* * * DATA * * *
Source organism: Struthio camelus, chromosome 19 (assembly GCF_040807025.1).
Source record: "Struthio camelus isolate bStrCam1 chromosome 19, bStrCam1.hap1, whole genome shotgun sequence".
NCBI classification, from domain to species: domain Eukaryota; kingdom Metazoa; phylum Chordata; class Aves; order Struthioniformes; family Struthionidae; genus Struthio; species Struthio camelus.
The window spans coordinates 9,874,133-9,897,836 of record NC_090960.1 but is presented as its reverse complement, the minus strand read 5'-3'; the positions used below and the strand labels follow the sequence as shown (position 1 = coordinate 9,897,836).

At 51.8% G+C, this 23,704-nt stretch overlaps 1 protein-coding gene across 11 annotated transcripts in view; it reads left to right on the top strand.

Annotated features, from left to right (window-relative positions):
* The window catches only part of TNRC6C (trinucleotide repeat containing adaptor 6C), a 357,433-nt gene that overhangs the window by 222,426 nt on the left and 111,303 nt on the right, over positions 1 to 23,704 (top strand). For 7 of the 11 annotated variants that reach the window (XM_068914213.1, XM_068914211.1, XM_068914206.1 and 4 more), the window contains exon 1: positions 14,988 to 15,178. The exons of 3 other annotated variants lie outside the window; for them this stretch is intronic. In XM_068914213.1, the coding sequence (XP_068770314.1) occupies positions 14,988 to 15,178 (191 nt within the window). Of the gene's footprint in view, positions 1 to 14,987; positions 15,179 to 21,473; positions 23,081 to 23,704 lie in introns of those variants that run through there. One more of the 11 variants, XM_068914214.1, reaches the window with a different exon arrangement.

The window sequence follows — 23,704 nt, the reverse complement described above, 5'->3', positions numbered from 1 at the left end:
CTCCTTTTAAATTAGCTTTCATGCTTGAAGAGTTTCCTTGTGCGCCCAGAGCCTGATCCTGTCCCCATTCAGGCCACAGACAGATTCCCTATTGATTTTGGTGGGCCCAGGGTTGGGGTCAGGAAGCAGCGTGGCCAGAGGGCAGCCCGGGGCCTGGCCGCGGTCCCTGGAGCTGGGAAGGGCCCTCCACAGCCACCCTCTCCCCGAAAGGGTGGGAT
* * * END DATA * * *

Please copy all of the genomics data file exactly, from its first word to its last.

Source organism: Struthio camelus, chromosome 19 (assembly GCF_040807025.1).
Source record: "Struthio camelus isolate bStrCam1 chromosome 19, bStrCam1.hap1, whole genome shotgun sequence".
NCBI classification, from domain to species: domain Eukaryota; kingdom Metazoa; phylum Chordata; class Aves; order Struthioniformes; family Struthionidae; genus Struthio; species Struthio camelus.
The window spans coordinates 9,874,133-9,897,836 of record NC_090960.1 but is presented as its reverse complement, the minus strand read 5'-3'; the positions used below and the strand labels follow the sequence as shown (position 1 = coordinate 9,897,836).

At 51.8% G+C, this 23,704-nt stretch overlaps 1 protein-coding gene across 11 annotated transcripts in view; it reads left to right on the top strand.

Annotated features, from left to right (window-relative positions):
* The window catches only part of TNRC6C (trinucleotide repeat containing adaptor 6C), a 357,433-nt gene that overhangs the window by 222,426 nt on the left and 111,303 nt on the right, over positions 1 to 23,704 (top strand). For 7 of the 11 annotated variants that reach the window (XM_068914213.1, XM_068914211.1, XM_068914206.1 and 4 more), the window contains exon 1: positions 14,988 to 15,178. The exons of 3 other annotated variants lie outside the window; for them this stretch is intronic. In XM_068914213.1, the coding sequence (XP_068770314.1) occupies positions 14,988 to 15,178 (191 nt within the window). Of the gene's footprint in view, positions 1 to 14,987; positions 15,179 to 21,473; positions 23,081 to 23,704 lie in introns of those variants that run through there. One more of the 11 variants, XM_068914214.1, reaches the window with a different exon arrangement.

The window sequence follows — 23,704 nt, the reverse complement described above, 5'->3', positions numbered from 1 at the left end:
CTCCTTTTAAATTAGCTTTCATGCTTGAAGAGTTTCCTTGTGCGCCCAGAGCCTGATCCTGTCCCCATTCAGGCCACAGACAGATTCCCTATTGATTTTGGTGGGCCCAGGGTTGGGGTCAGGAAGCAGCGTGGCCAGAGGGCAGCCCGGGGCCTGGCCGCGGTCCCTGGAGCTGGGAAGGGCCCTCCACAGCCACCCTCTCCCCGAAAGGGTGGGAT